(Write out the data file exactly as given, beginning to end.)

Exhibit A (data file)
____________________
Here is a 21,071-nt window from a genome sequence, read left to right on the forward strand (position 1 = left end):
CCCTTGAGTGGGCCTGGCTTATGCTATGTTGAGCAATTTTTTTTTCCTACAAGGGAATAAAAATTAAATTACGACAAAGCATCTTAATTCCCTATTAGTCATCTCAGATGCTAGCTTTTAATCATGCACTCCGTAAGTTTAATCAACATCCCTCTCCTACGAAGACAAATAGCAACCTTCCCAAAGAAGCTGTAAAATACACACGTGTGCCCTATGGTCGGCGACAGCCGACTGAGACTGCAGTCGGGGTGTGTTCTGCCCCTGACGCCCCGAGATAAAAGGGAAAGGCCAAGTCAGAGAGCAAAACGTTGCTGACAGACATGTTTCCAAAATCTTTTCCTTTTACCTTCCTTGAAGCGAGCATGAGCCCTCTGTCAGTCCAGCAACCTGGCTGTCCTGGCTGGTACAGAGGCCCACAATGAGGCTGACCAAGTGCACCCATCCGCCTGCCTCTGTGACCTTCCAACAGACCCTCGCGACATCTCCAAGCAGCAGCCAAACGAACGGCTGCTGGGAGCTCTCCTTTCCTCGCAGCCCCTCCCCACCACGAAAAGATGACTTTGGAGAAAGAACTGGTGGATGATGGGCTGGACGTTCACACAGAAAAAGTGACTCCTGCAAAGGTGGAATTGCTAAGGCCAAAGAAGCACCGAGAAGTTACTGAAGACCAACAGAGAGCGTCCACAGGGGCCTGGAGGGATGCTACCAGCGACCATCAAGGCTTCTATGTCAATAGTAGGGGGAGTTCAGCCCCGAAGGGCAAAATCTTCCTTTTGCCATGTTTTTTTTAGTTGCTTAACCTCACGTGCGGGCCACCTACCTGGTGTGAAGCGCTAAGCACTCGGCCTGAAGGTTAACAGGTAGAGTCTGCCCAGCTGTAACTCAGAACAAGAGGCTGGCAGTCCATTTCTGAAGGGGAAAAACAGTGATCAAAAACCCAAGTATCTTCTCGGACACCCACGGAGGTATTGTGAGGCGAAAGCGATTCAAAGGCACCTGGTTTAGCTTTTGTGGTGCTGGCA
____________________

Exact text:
Here is a 21,071-nt window from a genome sequence, read left to right on the forward strand (position 1 = left end):
CCCTTGAGTGGGCCTGGCTTATGCTATGTTGAGCAATTTTTTTTTCCTACAAGGGAATAAAAATTAAATTACGACAAAGCATCTTAATTCCCTATTAGTCATCTCAGATGCTAGCTTTTAATCATGCACTCCGTAAGTTTAATCAACATCCCTCTCCTACGAAGACAAATAGCAACCTTCCCAAAGAAGCTGTAAAATACACACGTGTGCCCTATGGTCGGCGACAGCCGACTGAGACTGCAGTCGGGGTGTGTTCTGCCCCTGACGCCCCGAGATAAAAGGGAAAGGCCAAGTCAGAGAGCAAAACGTTGCTGACAGACATGTTTCCAAAATCTTTTCCTTTTACCTTCCTTGAAGCGAGCATGAGCCCTCTGTCAGTCCAGCAACCTGGCTGTCCTGGCTGGTACAGAGGCCCACAATGAGGCTGACCAAGTGCACCCATCCGCCTGCCTCTGTGACCTTCCAACAGACCCTCGCGACATCTCCAAGCAGCAGCCAAACGAACGGCTGCTGGGAGCTCTCCTTTCCTCGCAGCCCCTCCCCACCACGAAAAGATGACTTTGGAGAAAGAACTGGTGGATGATGGGCTGGACGTTCACACAGAAAAAGTGACTCCTGCAAAGGTGGAATTGCTAAGGCCAAAGAAGCACCGAGAAGTTACTGAAGACCAACAGAGAGCGTCCACAGGGGCCTGGAGGGATGCTACCAGCGACCATCAAGGCTTCTATGTCAATAGTAGGGGGAGTTCAGCCCCGAAGGGCAAAATCTTCCTTTTGCCATGTTTTTTTTAGTTGCTTAACCTCACGTGCGGGCCACCTACCTGGTGTGAAGCGCTAAGCACTCGGCCTGAAGGTTAACAGGTAGAGTCTGCCCAGCTGTAACTCAGAACAAGAGGCTGGCAGTCCATTTCTGAAGGGGAAAAACAGTGATCAAAAACCCAAGTATCTTCTCGGACACCCACGGAGGTATTGTGAGGCGAAAGCGATTCAAAGGCACCTGGTTTAGCTTTTGTGGTGCTGGCA